The distal tip 20 may advantageously have a highly tapered shape along its external surface 24. Specifically, the preferred distal tip 20 has an external surface 24 that is curved, but more sharply so than a blunt or hemispherical tip. Thus in any cross section the external surface 24 is defined by a curve of decreasing radius as it extends from the distal end to the proximal end of the distal tip 20.

When positioned in a patient, a portion of the cannula 14 extends from the insertion site and may connect to a fluid or drug source (not shown) such as, but not limited to, an IN bag, pump, etc. Thus there is facilitated a fluid delivery system that may be used to deliver a selected fluid through the catheter 10, into the blood vessel 12 and subsequently to the rest of the patient's vascular system.

The embodiment of FIG. 1 is intended for "retrograde" insertion into a blood vessel. In other words, the catheter 10 is positioned in the blood vessel 12 by advancing the catheter against the direction of blood flow (as indicated in FIG. 1) until the desired position is reached, and the distal tip 20 is located upstream of the insertion site. Thus in the retrograde embodiment the external openings 22a of the infusion ports 22 may be defined as being located downstream of, or antegrade of, the internal openings 22b thereof. With the catheter of FIG. 1 so positioned, the configuration of the distal tip 20 and infusion ports 22 prevents blood from flowing into (and clotting in) the lumen 18 of the cannula 14. As can be readily observed in FIG. 1, the angled orientation of the infusion ports 22 greatly reduces the tendency of the blood to enter the catheter 10, as the blood flow would be required to turn through significantly more than 90° to work its way through the infusion ports and into the catheter. This effect is augmented by the orientation of the external openings of the infusion ports 22, which are preferably substantially parallel to the overall direction of blood flow, and thus tend not to "catch" blood flowing along the exterior of the catheter. In addition, due to the Bernoulli effect, the lower fluid pressure of the blood flowing past the external openings 22a tends to draw fluid out of the infusion ports 22 and into the blood flow, creating a counterflow that prevents undesired flow of blood into the ports 22. The configuration of the distal tip 20 and the infusion ports 22 yields other desirable performance aspects of the catheter 10. Specifically, because of the reduced tendency of the blood to flow into the infusion ports 22 (i.e., the reduced/negative "back pressure" experienced at the infusion ports 22) less pressure is needed to infuse a selected fluid through the catheter 10 and into the patient's vasculature. This is particularly advantageous when relying on a "gravity-driven" fluid-flow apparatus, such as a simple IN bag system. Furthermore, because of the reduced back pressure the catheter 10 can be constructed and used without a check valve, if desired, to prevent backflow into the cannula 14. Without a check valve, a clinician can withdraw blood into the cannula 14 as a visual means of determining whether the catheter has been properly inserted into the vessel. Finally, the distal tip 20 not only prevents direct, axial blood flow into the cannula 14 but also has a shape, detailed above, that promotes easier insertion and advancement of the catheter 10 into the patient and the blood vessel 12, as compared to a blunt or hemispherical tip.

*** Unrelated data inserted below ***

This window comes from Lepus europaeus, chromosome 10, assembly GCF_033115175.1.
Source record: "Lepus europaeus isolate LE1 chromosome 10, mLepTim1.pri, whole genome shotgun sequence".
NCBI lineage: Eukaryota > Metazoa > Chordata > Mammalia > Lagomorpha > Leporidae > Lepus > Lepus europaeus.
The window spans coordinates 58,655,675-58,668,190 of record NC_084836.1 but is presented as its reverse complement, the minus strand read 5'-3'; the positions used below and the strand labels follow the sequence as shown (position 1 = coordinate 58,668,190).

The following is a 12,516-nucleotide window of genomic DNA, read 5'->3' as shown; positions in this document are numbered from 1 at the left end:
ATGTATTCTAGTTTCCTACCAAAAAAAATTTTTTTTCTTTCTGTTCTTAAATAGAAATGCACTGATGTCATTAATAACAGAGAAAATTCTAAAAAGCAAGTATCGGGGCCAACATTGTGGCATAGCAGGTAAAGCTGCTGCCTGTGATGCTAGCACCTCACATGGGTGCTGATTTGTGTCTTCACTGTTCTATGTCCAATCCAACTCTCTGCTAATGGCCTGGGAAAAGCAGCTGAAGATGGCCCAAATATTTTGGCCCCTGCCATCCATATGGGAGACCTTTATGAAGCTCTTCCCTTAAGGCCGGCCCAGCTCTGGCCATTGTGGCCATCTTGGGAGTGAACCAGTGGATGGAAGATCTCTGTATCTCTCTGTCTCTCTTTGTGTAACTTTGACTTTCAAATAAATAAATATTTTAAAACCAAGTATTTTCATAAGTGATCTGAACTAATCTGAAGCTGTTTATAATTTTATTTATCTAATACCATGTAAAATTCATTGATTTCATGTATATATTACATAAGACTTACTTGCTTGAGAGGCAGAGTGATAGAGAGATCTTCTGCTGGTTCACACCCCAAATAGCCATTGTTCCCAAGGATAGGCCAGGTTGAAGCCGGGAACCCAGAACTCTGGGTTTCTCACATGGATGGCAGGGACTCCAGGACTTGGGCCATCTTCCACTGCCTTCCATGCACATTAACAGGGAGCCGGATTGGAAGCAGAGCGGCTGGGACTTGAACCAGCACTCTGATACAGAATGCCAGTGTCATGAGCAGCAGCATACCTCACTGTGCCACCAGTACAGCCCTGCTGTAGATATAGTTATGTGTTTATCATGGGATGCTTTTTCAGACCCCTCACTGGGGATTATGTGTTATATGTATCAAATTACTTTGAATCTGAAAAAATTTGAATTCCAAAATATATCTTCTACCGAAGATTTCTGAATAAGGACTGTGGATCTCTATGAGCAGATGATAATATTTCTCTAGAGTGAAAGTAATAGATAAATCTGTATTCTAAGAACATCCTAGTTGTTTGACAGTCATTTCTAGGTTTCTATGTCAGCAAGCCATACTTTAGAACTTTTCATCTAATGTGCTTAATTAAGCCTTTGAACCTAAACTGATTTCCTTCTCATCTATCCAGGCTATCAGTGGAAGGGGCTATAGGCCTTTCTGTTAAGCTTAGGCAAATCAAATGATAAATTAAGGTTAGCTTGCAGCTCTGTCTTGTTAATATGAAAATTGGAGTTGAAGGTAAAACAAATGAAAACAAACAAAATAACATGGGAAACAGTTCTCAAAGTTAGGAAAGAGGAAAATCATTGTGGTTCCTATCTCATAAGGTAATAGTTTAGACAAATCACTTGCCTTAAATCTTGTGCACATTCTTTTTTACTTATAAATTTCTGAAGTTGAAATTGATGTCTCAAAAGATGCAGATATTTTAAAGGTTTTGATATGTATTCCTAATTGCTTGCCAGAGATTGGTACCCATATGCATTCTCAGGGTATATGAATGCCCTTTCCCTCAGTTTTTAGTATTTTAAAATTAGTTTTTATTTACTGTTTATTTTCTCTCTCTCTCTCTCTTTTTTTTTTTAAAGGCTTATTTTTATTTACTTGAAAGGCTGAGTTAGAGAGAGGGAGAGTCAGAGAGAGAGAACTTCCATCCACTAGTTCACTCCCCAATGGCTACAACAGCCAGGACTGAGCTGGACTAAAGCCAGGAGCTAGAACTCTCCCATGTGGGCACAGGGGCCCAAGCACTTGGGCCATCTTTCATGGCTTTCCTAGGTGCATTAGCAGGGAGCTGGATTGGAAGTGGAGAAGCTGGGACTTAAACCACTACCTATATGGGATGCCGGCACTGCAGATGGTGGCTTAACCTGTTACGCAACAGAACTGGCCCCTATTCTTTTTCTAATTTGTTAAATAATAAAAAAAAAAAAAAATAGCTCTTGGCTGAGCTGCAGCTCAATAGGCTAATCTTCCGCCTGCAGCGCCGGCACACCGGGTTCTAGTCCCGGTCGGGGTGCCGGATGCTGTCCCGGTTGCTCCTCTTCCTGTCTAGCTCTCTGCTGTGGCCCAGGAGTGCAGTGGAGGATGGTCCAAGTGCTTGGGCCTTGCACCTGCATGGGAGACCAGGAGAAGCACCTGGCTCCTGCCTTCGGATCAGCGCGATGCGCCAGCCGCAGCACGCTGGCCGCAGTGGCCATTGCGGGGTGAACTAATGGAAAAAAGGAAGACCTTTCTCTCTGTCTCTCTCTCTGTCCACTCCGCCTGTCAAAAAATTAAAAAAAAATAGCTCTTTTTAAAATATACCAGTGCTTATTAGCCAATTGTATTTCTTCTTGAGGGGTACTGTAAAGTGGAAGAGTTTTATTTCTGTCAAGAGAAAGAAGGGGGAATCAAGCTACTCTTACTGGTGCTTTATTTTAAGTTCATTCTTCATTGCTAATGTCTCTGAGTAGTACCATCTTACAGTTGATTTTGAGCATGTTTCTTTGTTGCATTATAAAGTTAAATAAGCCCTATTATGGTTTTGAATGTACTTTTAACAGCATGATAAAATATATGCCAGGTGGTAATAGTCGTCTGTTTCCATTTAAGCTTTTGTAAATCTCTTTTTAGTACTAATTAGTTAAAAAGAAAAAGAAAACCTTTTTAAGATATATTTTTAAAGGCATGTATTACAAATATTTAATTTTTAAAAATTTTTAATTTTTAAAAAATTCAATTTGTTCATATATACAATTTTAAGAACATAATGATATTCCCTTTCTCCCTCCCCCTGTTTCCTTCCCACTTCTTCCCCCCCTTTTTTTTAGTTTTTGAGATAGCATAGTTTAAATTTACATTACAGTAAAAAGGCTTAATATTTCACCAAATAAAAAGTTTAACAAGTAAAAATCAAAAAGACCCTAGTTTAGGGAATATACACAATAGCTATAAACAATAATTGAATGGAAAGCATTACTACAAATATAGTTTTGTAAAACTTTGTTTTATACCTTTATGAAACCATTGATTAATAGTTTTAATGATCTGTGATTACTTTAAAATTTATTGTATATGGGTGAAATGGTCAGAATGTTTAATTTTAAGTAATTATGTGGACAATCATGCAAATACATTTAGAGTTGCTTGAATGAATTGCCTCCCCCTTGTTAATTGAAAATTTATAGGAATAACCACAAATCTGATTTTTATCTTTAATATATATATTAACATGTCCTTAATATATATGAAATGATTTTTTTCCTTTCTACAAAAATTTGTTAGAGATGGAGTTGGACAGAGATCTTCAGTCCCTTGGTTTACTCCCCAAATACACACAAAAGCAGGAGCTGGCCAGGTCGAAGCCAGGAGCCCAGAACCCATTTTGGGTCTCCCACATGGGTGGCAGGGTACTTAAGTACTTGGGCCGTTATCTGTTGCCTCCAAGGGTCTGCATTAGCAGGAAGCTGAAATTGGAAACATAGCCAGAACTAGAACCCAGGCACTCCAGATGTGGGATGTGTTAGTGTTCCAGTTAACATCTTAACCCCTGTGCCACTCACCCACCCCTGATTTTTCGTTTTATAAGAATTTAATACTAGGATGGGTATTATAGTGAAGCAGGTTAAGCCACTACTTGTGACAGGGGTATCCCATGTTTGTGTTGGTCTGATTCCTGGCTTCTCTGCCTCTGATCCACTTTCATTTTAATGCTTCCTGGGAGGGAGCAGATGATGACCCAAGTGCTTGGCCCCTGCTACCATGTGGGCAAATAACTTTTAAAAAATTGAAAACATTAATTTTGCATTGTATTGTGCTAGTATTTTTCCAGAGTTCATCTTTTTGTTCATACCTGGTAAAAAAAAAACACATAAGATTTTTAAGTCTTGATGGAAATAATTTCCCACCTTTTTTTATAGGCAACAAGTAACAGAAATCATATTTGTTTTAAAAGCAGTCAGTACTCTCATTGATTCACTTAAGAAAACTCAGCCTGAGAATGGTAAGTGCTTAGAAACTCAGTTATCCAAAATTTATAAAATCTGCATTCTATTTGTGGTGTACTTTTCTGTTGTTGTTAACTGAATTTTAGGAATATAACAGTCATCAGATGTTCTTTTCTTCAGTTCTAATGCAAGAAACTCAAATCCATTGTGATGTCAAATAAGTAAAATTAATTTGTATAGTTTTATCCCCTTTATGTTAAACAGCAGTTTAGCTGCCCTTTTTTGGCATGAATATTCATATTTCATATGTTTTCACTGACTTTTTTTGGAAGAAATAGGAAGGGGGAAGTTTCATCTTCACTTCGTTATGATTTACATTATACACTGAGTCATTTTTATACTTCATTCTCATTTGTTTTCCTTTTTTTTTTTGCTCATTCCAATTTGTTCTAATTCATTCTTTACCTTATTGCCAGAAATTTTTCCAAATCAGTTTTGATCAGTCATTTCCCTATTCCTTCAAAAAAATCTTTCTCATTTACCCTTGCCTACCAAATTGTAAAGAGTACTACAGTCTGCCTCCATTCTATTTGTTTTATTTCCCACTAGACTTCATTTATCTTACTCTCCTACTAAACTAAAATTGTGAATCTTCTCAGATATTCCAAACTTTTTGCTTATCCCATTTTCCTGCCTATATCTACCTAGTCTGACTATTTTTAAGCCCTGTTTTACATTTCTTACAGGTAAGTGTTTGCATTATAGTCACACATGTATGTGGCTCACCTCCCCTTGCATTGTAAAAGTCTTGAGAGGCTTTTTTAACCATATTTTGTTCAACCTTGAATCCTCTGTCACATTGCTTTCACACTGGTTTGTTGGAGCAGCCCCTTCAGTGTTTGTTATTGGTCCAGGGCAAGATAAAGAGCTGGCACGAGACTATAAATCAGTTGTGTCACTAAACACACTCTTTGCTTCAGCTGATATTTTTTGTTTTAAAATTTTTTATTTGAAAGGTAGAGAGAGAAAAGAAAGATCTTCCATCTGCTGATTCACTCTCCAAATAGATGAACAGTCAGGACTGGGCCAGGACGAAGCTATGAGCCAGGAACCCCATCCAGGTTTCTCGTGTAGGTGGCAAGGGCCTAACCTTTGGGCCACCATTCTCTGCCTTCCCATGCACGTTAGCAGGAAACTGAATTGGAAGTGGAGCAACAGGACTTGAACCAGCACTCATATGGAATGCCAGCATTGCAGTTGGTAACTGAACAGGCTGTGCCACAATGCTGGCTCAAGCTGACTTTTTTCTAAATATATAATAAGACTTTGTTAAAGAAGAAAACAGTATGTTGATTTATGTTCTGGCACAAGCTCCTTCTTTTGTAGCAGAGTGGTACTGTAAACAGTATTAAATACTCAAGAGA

It is contemplated that the catheter 10 can be constructed from conventional materials known in the art to be suitable for similar applications, including but not limited to polyethylene, polytetrafluoroethylene, polyvinyl chloride, and thermoplastic polyether- based polyamides such as PEBAX®. Similarly, the catheter 10 can be made by employing conventional techniques of, for example, extrusion (to form the cannula 14), molding (to form the distal tip 20 and/or infusion ports 22), and/or drilling (to form the infusion ports 22). In one preferred embodiment, the catheter 10 has an inner diameter of about 0.5-1 mm and the walls 16 are about 0.5 mm thick. However, it must be noted that these dimensions are merely exemplary and can vary widely within the scope of the present invention, as the catheter 10 may be employed in blood vessels of varying size throughout the body. For instance, the inner and outer diameters of the catheter 10 may be selected to provide the desired flow rate of fluid and/or allow the catheter 10 to fit into a certain size of blood vessel. Advantageously, the walls 16 may be made relatively thick for a given application

(i.e., within the thicker range of acceptable dimensions for specific use of the catheter 10) to better define and support the preferred angled orientation of the infusion ports 22. It has been found that thinner walls 16 tend to degrade the performance of the ports, as they lose their shape and orientation. In addition, thicker walls facilitate the use of more steeply angled infusion ports (with a smaller angle α) and prevent the catheter 10 from twisting about the longitudinal axis A-A.